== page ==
January 11, 2018

Three Billboards Outside Ebbing, Missouri (2017)

Frances McDormand, Sam Rockwell, Woody Harrelson


This movie is nothing if not divisive. Some love it, some hate--both with good reason.

First, let's address the elephant in the room: the undercurrent of racism that flows through this movie but isn't ever really addressed. There is a racial slur used as a punchline to a joke and more than a little humanizing on the part of the most blatant racist cop. The fact that the few black characters in the movie are essentially used as props also does not help matters. So I think the backlash against this movie by people of color is not only understandable, but also justified. Intentionally showing the humanity of racist people, especially those who have exploited their positions of power to inflict harm because of those racist beliefs, is a slap in the face to those who have experienced it in real life. It is a slap in the face to stories of marginalized people who haven't been given the opportunity to tell their stories because stories like these are dominating the narrative.

In spite of all that, I found myself enjoying the movie. It is, actually, a really well done movie. It portrays Frances McDormand in all her glorious, weird, unforgiving self and makes us uneasy about whether we want to root for her or whether we are terrified of her. It explores moral gray areas, including (yes), the humanity of racists. And it makes us question how far we'd go to get what we feel is justice for the death of a loved one. It's something, I think, everyone can relate to, even if they are not a rural white hick who has the privilege of brushing off blatant racism. (Though it is hard to ignore the fact that a black woman doing what McDormand did in that town would more certainly have been arrested, beaten, or killed the moment she put up those billboards.)

Now, for my controversial take. I like the nuance in this movie. I like that no one is all good or all bad and yes, that includes the character played by Sam Rockwell, who, by the way, is absolutely brilliant in the film. I like moral gray areas. And while I understand people's desire not to see any redemption in a racist cop, I don't think the movie absolves him, just like it doesn't paint McDormand as a hero. Everyone is just stumbling through this incident, making some good and some terrible decisions, some worse than others. I like complicated. I like something that is thought-provoking, even if some of those thoughts are "why are we glossing over the terrible crimes committed by this particular character?" And though it doesn't make it right, I do think that blatant racism is simply a part of some rural towns. Showing it as such doesn't equate to an endorsement of it, only the privilege that comes from white characters being able to ignore it as background noise.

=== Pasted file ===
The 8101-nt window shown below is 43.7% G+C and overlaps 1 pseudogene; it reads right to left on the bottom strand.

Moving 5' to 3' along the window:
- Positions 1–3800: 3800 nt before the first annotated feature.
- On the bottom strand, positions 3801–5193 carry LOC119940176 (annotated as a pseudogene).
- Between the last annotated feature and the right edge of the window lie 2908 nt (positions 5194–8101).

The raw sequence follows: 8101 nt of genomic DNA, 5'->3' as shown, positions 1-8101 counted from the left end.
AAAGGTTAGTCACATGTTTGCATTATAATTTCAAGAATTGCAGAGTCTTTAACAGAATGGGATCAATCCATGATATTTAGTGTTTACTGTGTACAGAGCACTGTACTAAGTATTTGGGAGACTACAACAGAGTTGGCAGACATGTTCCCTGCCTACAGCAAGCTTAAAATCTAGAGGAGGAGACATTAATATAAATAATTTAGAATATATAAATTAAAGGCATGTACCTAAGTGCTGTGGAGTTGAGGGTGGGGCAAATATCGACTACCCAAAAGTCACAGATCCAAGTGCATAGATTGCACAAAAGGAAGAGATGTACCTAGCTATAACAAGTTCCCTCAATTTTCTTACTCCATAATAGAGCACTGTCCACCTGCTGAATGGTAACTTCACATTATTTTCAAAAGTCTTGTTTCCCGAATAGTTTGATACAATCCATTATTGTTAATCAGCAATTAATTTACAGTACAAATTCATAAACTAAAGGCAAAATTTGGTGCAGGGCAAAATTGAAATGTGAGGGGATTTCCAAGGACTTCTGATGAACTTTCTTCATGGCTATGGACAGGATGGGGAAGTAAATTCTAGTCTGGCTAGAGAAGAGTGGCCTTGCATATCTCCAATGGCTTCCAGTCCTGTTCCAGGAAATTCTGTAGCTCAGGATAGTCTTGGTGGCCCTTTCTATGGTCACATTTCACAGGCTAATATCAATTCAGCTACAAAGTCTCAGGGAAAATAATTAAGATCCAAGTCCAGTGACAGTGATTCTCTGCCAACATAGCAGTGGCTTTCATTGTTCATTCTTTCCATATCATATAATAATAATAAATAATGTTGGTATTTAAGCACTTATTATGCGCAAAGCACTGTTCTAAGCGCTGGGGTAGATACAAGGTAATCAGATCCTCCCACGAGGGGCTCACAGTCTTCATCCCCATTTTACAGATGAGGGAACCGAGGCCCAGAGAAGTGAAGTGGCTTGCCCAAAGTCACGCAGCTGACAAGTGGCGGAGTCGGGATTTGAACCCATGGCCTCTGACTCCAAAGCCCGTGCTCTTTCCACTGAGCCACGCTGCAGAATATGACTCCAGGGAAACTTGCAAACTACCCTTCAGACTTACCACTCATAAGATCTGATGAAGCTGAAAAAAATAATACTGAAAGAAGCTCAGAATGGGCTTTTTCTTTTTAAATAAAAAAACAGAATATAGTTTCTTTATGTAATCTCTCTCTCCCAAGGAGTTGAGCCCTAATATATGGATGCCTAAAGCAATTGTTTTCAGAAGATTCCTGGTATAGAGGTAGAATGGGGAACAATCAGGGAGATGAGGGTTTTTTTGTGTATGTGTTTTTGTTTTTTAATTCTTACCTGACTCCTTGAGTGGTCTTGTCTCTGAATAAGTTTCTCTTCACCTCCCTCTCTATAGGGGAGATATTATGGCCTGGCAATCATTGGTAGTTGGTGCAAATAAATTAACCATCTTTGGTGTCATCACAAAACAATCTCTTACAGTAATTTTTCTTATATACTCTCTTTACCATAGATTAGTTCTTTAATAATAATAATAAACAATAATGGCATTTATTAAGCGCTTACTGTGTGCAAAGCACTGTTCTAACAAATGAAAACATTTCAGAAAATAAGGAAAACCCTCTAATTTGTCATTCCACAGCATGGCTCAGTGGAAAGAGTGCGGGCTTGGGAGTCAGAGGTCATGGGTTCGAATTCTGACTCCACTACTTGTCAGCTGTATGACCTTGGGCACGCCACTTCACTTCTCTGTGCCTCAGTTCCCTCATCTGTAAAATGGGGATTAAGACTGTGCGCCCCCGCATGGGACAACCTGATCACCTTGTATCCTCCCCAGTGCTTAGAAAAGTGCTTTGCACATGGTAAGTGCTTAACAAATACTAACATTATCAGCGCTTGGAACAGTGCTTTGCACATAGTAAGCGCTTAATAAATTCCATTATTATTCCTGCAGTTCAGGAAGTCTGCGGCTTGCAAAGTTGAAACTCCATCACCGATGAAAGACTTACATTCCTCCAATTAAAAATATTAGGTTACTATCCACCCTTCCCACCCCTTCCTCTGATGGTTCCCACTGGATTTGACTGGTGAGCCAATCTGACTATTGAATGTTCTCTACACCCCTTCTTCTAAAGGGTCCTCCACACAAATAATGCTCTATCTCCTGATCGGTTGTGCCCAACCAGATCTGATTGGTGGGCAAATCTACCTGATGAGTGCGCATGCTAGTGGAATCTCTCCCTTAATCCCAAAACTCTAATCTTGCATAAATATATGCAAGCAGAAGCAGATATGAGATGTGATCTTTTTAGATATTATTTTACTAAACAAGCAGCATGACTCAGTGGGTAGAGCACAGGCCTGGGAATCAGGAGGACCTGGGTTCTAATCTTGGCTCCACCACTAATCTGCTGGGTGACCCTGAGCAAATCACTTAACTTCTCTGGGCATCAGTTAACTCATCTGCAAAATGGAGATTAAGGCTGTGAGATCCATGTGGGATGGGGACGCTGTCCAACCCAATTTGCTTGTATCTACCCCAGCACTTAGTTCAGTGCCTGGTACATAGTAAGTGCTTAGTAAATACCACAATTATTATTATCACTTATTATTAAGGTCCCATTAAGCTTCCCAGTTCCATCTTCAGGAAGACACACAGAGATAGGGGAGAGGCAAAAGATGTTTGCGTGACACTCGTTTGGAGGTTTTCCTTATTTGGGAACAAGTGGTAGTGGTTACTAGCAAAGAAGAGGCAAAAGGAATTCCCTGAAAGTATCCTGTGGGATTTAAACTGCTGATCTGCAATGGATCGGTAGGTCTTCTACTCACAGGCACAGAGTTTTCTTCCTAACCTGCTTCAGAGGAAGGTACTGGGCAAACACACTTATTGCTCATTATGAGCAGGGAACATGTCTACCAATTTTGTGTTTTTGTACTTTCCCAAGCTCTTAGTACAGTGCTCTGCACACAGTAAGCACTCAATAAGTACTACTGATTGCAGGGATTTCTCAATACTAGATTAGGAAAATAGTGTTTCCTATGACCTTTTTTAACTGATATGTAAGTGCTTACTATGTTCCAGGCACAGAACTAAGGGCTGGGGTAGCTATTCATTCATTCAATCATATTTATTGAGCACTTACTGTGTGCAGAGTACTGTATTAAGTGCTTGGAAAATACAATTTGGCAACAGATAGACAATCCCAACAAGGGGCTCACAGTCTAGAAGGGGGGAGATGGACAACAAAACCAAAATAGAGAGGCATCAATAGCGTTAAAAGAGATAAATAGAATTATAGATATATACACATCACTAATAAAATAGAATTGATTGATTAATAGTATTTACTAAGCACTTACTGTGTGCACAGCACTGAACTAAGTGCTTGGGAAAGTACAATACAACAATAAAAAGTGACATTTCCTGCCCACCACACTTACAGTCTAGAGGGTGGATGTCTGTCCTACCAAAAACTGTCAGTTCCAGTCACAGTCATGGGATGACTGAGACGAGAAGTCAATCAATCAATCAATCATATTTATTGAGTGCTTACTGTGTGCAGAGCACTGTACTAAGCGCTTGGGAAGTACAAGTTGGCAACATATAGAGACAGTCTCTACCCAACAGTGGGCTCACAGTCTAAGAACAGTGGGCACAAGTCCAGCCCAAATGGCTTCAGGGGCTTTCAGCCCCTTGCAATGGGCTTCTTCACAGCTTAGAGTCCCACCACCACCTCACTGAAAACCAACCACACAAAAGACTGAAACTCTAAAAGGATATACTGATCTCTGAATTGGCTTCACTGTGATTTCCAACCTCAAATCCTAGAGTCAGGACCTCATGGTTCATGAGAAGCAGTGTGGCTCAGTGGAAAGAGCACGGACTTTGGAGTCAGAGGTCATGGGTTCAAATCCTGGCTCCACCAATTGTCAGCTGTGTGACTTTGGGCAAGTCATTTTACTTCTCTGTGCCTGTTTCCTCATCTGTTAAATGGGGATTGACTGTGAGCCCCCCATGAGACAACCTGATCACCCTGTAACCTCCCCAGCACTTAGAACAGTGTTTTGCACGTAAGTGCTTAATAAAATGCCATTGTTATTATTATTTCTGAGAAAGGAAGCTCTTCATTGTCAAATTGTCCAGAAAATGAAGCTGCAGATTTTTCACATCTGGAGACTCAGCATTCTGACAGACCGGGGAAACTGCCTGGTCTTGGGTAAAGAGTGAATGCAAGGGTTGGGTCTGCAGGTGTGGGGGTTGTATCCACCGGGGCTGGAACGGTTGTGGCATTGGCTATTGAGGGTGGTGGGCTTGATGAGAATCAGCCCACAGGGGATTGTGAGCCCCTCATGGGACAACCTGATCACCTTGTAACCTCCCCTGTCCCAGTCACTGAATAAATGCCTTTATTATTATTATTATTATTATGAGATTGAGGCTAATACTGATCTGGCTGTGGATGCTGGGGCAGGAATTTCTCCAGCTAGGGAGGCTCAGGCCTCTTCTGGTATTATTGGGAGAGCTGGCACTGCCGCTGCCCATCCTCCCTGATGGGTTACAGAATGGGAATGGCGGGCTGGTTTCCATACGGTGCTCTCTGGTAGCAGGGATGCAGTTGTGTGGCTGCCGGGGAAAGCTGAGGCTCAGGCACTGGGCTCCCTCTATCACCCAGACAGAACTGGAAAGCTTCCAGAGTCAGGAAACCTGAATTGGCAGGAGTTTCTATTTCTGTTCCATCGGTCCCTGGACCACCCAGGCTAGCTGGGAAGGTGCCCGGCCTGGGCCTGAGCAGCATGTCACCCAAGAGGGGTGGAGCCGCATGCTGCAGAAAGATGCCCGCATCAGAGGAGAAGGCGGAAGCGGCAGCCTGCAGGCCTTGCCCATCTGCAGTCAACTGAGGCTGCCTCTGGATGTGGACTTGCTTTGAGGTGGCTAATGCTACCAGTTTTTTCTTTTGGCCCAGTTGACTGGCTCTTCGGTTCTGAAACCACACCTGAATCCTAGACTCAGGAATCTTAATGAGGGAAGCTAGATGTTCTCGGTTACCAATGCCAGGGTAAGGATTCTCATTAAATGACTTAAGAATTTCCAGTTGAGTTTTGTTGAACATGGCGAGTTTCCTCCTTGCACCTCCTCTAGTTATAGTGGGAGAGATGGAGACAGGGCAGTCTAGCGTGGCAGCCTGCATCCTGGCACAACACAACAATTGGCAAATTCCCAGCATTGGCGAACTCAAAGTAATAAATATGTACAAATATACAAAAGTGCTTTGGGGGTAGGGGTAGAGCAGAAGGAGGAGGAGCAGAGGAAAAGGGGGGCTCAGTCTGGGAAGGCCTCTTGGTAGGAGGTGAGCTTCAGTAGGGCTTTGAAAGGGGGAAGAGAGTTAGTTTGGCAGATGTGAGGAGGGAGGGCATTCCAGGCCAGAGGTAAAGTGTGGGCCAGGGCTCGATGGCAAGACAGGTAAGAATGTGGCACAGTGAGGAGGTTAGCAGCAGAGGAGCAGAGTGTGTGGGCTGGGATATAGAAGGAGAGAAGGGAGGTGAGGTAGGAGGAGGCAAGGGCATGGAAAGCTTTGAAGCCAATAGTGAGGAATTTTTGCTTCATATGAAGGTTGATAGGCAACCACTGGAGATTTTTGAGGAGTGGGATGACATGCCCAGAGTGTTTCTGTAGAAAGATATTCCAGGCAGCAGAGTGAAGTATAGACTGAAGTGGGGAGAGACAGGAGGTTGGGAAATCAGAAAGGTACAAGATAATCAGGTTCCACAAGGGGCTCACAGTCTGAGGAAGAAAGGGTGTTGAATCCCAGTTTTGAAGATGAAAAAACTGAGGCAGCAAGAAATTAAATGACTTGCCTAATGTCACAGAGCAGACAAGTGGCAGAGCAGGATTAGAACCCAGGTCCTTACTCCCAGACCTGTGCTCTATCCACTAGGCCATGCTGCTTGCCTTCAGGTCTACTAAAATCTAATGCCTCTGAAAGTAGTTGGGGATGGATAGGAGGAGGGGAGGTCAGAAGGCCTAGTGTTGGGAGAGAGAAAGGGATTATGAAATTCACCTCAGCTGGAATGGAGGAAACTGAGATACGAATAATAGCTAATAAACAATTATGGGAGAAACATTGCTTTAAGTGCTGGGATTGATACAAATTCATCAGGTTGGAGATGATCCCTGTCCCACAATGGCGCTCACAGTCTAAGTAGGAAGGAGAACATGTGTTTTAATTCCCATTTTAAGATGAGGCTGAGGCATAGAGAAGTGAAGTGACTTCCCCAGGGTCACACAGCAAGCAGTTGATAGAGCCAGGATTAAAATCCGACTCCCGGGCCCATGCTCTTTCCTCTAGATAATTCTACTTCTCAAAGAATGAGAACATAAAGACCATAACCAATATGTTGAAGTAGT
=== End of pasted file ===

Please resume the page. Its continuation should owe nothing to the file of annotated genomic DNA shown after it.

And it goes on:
So ultimately, I think this movie deserves both the accolades and the intense scrutiny it's receiving. It is a fantastic portrayal of grief, anger, and complicated relationships (not to mention the fantastic acting, engaging plot twists, and clever pacing). It is also a reminder to Hollywood that there is a desire from audiences to see stories that are more diverse and more attuned to the prejudices faced by millions.

Final word: See it so you can talk about it.


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